But interest in Arctic sea-ice forecasts waned when the Cold War ended, only to return with concerns about the effects of global warming.
In 2007, when the summer melt season ended in mid-September, the extent of summer ice reached its lowest point in the satellite record, which goes back to 1979.
The '07 record didn't last long. In 2012, the melt-back of summer ice broke the '07 record – in the middle of the melt season. By the end of the season the extent of summer sea ice was 18 percent below the 2007 figure. The surviving ice patch – some 1.4 million square miles of it – had anchored one edge to the northern coasts of Greenland and Canada's Arctic Archipelago, leaving several hundred miles of open water between its seaward edges and the remaining Arctic coastlines of North America, Europe, and Asia.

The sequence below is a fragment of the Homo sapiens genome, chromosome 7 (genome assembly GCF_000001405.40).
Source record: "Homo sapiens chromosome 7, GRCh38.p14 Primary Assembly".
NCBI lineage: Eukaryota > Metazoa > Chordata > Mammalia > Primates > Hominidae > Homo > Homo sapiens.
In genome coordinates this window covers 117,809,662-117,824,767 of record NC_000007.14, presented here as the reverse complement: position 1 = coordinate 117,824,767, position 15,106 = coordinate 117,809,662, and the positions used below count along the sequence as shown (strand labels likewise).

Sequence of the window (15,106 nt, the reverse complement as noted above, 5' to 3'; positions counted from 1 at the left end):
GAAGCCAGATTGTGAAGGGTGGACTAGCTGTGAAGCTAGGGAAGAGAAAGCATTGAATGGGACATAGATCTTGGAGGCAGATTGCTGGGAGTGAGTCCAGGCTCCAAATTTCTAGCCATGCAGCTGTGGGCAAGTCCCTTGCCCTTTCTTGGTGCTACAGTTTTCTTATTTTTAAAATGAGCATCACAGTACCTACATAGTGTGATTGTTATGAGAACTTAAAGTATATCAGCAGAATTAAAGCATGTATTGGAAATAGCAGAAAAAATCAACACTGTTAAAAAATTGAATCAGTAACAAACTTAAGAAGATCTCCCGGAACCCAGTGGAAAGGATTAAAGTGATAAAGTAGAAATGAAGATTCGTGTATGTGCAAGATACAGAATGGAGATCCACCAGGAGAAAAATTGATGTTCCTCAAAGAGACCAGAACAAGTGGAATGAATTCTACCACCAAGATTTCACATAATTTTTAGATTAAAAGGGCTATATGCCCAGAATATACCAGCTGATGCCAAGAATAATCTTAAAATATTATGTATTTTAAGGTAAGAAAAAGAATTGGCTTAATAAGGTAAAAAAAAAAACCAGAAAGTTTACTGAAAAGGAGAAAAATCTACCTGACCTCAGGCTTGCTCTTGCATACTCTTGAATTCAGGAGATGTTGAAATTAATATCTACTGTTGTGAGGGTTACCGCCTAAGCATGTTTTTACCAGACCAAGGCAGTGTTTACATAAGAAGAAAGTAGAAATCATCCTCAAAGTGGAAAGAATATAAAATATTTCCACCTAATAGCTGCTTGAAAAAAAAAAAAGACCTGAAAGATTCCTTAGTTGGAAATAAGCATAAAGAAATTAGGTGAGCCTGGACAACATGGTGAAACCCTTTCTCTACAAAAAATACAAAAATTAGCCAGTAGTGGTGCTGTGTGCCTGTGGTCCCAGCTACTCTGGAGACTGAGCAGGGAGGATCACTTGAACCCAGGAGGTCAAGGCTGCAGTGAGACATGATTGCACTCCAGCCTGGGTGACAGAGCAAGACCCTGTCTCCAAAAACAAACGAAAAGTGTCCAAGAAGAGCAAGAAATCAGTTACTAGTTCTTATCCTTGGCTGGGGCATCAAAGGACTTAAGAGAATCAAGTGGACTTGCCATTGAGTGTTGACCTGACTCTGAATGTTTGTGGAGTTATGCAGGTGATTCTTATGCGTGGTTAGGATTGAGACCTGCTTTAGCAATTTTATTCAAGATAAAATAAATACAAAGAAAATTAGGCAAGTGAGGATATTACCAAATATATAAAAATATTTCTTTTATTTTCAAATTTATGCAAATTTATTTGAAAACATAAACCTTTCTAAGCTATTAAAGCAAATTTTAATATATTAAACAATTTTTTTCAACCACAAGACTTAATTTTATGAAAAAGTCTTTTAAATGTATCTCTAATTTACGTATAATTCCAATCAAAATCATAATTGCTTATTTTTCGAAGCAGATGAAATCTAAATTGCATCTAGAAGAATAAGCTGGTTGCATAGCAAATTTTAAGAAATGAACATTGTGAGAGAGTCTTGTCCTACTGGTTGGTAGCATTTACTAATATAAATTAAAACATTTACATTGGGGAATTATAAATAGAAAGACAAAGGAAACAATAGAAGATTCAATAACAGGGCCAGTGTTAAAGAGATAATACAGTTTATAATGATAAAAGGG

The extent of melting in 2007 "caught pretty much everybody by surprise, because the retreat of the ice cover that summer was quite extreme," says Martin Jeffries, program officer and science advisor to the Office of Naval Research's Arctic and Global Prediction Program.
Despite the initial shock, however, the record melts of '07 and '12 arrived in the context of a persistent decline in summer sea ice throughout the 24-year satellite record.
The potential for a significant increase in maritime traffic in the Arctic basin each summer demands a better understanding of the ice cover and the factors that affect it in order to improve predictions.